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Automania
Pyjamarama
Everyone's A Wally

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Herbert's Dummy Run
Three Weeks in Paradise

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by Oliver Queen - April 1, 2013

Characters

Wally Week

The unassuming hero of the series. Wally was created by Mikro-Gen Ltd's sales manager Paul Denial, who had come up with the idea of having a typical northern, flat cap wearing Average Joe as the character for Chris Hinley's in production game Automania who then drew a rough sketch of the character, and so the big nosed, beer bellied everyman hero of the series was born. Wally used to be a mechanic and eventually ended up as builder despite being pretty poor at DIY. In British slang a 'wally' is an idiot.

Wilma Week

Wilma is Wally's shopaholic trophy wife and mother to little Herbert. Blonde and with a liking for thigh high boots and tight sweaters she's only playable in Everyone's a Wally but also appears in Herbert's Dummy Run and Three Weeks in Paradise.

Herbert Week

Wally's troublesome young son, he was first created as special kind of avoidable obstacle for Everyone's A Wally, where he was the only character who couldn't be played. He made up for this by being the only playable character in Herbert's Dummy Run. His name is a play on the slang 'little Herbert' meaning a little scamp or ruffian.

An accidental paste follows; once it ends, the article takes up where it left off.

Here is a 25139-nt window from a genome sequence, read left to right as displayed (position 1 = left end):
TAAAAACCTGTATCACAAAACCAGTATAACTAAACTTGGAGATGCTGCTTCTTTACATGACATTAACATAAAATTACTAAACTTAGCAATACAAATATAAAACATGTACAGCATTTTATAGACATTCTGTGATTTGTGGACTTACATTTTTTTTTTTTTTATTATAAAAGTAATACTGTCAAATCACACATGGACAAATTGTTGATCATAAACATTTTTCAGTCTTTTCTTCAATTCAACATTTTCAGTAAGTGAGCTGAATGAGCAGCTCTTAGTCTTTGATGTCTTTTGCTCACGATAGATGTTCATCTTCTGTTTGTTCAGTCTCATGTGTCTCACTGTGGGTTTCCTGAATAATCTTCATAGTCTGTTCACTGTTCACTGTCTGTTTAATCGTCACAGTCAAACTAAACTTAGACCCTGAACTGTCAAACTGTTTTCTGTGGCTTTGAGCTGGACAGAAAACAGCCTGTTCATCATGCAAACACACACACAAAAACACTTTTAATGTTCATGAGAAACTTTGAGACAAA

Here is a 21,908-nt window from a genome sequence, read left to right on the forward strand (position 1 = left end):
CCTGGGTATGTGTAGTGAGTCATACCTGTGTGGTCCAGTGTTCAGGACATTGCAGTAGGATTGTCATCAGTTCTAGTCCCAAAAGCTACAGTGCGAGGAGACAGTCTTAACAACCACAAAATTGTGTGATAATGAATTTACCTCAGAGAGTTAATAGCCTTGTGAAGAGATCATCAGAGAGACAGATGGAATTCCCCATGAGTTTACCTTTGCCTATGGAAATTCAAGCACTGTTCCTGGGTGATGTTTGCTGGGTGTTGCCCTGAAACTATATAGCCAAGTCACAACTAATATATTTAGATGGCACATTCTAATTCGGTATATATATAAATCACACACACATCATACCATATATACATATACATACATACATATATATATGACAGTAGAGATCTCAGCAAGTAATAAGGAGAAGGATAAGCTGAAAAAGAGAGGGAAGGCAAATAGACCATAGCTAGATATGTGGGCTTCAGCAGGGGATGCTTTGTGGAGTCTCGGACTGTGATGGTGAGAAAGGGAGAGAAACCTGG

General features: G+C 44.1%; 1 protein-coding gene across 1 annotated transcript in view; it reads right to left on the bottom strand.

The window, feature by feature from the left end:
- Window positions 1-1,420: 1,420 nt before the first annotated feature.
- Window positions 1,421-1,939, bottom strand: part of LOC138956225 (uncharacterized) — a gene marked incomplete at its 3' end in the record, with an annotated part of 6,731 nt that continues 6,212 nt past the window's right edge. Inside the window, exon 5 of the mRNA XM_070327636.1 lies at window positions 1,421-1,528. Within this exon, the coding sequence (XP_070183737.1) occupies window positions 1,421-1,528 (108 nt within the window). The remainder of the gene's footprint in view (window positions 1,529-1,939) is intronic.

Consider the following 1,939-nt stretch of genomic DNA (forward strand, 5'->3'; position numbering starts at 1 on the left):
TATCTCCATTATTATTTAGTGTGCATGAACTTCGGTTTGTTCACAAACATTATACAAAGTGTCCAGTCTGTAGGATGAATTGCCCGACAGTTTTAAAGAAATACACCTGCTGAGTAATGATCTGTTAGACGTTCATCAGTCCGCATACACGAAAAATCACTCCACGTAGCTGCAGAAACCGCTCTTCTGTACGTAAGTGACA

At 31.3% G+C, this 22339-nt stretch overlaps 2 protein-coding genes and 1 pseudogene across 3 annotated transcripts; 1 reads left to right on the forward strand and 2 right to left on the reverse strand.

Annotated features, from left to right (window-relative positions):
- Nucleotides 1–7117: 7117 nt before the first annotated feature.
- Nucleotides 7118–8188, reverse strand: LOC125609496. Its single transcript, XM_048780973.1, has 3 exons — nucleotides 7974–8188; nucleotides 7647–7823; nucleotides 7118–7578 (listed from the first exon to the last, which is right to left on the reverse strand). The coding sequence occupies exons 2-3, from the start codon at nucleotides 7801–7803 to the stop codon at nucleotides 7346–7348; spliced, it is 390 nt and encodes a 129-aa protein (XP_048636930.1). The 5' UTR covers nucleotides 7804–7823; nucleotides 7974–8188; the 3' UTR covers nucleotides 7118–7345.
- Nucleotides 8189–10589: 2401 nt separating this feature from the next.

Tom, Dick & Harry

Wally's three mates. Tom is a green haired punk mechanic, Dick is a bobblehat wearing plumber and Harry is a hippy electrician. Tom, Dick & Harry is a placeholder term meaning anybody or everybody dating back to at least 17th century England!

Pyjamarama (ZX Spectrum)

Three Weeks in Paradise (ZX Spectrum)


Automania - ZX Spectrum, Commodore 64 (1984)

European ZX Spectrum Cover

You couldn't get away with this now, not even in the Xbox Live's indie games scene. Automania is a total of two screens in size. By contrast Manic Miner, a game released a year before had 20 and Wanted: Monty Mole, a game released the same year, has over 30. Hell Donkey Kong, released back in '82 at least had an even four. But no, Automania has just two. Of course you have to play these screens 11 times and each time the item and platform placement of the second screen is different so I guess you could pretend there was 32 screens - and yet it was a successful game. It could have something to do with the fact that the game is perfectly programmed and the controls were spot-on. It could have something to do with the graphics being big and detailed for the time and the system. It could have something to do with Mikro-Gen being good friends with Crash Magazine, who had a good influence over how the Spectrum scene spent their money. Or, maybe, it could have something to do with the game being so bloody hard that you never got far enough to notice you were playing the same two screens. I'm sorry, that's hyperbolic, it's not that difficult once you work out the timing of the two crazy tires but it is very challenging.